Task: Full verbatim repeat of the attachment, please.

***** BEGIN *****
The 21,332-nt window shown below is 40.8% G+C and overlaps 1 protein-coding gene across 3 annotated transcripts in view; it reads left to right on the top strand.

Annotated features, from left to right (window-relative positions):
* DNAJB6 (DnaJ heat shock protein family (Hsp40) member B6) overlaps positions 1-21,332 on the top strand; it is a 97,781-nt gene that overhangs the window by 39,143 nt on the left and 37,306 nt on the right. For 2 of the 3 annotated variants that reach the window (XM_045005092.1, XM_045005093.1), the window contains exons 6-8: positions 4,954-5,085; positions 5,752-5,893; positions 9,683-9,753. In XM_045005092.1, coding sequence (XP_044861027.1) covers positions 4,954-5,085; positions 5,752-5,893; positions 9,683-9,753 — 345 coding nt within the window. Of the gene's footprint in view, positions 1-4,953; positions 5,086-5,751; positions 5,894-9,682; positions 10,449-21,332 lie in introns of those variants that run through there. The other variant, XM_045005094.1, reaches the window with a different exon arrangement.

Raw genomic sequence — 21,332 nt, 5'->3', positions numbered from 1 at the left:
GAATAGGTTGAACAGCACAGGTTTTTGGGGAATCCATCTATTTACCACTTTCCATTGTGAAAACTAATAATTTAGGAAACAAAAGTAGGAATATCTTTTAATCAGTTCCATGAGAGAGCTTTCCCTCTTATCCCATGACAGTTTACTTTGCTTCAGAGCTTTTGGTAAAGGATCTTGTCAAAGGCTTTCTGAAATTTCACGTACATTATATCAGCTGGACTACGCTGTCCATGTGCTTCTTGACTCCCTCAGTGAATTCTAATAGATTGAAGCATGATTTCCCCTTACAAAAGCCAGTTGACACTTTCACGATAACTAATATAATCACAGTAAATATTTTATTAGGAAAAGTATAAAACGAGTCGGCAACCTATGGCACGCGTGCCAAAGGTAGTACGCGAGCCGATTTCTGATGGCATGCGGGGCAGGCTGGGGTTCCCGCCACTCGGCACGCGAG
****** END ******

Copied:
The 21,332-nt window shown below is 40.8% G+C and overlaps 1 protein-coding gene across 3 annotated transcripts in view; it reads left to right on the top strand.

Annotated features, from left to right (window-relative positions):
* DNAJB6 (DnaJ heat shock protein family (Hsp40) member B6) overlaps positions 1-21,332 on the top strand; it is a 97,781-nt gene that overhangs the window by 39,143 nt on the left and 37,306 nt on the right. For 2 of the 3 annotated variants that reach the window (XM_045005092.1, XM_045005093.1), the window contains exons 6-8: positions 4,954-5,085; positions 5,752-5,893; positions 9,683-9,753. In XM_045005092.1, coding sequence (XP_044861027.1) covers positions 4,954-5,085; positions 5,752-5,893; positions 9,683-9,753 — 345 coding nt within the window. Of the gene's footprint in view, positions 1-4,953; positions 5,086-5,751; positions 5,894-9,682; positions 10,449-21,332 lie in introns of those variants that run through there. The other variant, XM_045005094.1, reaches the window with a different exon arrangement.

Raw genomic sequence — 21,332 nt, 5'->3', positions numbered from 1 at the left:
GAATAGGTTGAACAGCACAGGTTTTTGGGGAATCCATCTATTTACCACTTTCCATTGTGAAAACTAATAATTTAGGAAACAAAAGTAGGAATATCTTTTAATCAGTTCCATGAGAGAGCTTTCCCTCTTATCCCATGACAGTTTACTTTGCTTCAGAGCTTTTGGTAAAGGATCTTGTCAAAGGCTTTCTGAAATTTCACGTACATTATATCAGCTGGACTACGCTGTCCATGTGCTTCTTGACTCCCTCAGTGAATTCTAATAGATTGAAGCATGATTTCCCCTTACAAAAGCCAGTTGACACTTTCACGATAACTAATATAATCACAGTAAATATTTTATTAGGAAAAGTATAAAACGAGTCGGCAACCTATGGCACGCGTGCCAAAGGTAGTACGCGAGCCGATTTCTGATGGCATGCGGGGCAGGCTGGGGTTCCCGCCACTCGGCACGCGAG